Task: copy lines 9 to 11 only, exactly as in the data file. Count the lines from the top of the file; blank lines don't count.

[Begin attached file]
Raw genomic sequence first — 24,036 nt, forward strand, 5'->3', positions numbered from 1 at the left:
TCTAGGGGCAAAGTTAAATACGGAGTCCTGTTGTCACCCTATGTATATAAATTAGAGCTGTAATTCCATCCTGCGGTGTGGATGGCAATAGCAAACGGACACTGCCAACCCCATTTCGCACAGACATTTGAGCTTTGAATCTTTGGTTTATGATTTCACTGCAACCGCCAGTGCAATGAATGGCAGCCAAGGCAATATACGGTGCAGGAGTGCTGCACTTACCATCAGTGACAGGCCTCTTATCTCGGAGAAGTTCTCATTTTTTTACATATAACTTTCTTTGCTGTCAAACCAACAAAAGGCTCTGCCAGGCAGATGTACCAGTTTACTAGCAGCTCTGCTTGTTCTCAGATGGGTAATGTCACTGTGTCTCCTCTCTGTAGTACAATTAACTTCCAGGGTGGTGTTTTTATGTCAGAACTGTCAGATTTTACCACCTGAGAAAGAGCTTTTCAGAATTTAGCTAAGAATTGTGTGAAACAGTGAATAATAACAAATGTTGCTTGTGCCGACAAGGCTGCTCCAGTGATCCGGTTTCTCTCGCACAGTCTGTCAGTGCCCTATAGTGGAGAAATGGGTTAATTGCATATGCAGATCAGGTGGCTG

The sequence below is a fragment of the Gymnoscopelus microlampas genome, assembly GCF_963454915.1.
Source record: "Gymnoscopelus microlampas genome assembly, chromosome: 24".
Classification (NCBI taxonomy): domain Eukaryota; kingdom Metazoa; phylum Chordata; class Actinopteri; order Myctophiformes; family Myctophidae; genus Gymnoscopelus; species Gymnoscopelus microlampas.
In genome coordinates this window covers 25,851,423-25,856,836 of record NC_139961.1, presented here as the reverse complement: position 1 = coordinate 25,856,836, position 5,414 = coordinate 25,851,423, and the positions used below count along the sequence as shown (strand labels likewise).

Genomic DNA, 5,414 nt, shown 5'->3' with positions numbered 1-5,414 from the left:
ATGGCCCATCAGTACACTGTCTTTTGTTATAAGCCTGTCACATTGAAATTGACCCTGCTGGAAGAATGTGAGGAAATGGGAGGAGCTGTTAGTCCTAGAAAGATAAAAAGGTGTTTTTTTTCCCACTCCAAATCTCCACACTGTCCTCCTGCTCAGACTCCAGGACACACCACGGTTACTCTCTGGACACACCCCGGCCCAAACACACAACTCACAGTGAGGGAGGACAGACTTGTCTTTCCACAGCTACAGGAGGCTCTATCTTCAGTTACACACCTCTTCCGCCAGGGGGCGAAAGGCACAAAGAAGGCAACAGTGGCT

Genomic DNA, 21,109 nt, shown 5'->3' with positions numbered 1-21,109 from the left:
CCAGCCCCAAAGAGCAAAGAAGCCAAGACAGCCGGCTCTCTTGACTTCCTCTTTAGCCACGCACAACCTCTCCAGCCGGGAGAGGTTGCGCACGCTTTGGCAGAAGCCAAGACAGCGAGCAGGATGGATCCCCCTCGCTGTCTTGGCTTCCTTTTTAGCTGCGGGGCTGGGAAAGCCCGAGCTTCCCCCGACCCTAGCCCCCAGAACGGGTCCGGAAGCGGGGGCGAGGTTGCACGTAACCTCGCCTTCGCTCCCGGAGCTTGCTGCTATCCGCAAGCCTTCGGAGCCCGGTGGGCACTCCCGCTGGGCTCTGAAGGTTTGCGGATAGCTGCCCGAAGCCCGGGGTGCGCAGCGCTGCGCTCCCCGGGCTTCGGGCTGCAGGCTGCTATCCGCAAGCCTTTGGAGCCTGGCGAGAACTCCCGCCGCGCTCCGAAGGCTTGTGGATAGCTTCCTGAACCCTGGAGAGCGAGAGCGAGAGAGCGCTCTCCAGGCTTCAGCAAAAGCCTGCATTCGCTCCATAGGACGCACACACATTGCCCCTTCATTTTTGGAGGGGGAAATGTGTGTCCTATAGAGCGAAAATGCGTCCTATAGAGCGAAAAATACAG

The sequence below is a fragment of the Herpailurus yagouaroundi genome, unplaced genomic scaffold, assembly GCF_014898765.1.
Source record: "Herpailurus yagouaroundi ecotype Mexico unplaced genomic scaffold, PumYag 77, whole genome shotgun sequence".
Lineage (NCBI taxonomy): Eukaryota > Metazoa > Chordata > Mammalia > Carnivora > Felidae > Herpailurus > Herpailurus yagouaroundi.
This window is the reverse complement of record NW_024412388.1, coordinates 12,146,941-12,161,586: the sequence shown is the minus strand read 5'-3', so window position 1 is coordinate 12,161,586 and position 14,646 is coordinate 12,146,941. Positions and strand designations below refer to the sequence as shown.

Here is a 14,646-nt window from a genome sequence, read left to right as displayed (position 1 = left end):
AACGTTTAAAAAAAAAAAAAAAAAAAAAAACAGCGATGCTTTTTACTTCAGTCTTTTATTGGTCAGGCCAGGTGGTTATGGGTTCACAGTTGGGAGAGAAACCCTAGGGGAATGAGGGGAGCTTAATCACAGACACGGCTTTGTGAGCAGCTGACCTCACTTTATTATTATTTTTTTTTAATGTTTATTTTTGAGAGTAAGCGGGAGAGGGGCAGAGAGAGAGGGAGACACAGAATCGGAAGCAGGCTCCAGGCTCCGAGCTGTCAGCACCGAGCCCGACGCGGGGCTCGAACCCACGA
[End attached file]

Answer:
Genomic DNA, 21,109 nt, shown 5'->3' with positions numbered 1-21,109 from the left:
CCAGCCCCAAAGAGCAAAGAAGCCAAGACAGCCGGCTCTCTTGACTTCCTCTTTAGCCACGCACAACCTCTCCAGCCGGGAGAGGTTGCGCACGCTTTGGCAGAAGCCAAGACAGCGAGCAGGATGGATCCCCCTCGCTGTCTTGGCTTCCTTTTTAGCTGCGGGGCTGGGAAAGCCCGAGCTTCCCCCGACCCTAGCCCCCAGAACGGGTCCGGAAGCGGGGGCGAGGTTGCACGTAACCTCGCCTTCGCTCCCGGAGCTTGCTGCTATCCGCAAGCCTTCGGAGCCCGGTGGGCACTCCCGCTGGGCTCTGAAGGTTTGCGGATAGCTGCCCGAAGCCCGGGGTGCGCAGCGCTGCGCTCCCCGGGCTTCGGGCTGCAGGCTGCTATCCGCAAGCCTTTGGAGCCTGGCGAGAACTCCCGCCGCGCTCCGAAGGCTTGTGGATAGCTTCCTGAACCCTGGAGAGCGAGAGCGAGAGAGCGCTCTCCAGGCTTCAGCAAAAGCCTGCATTCGCTCCATAGGACGCACACACATTGCCCCTTCATTTTTGGAGGGGGAAATGTGTGTCCTATAGAGCGAAAATGCGTCCTATAGAGCGAAAAATACAG

The sequence below is a fragment of the Herpailurus yagouaroundi genome, unplaced genomic scaffold, assembly GCF_014898765.1.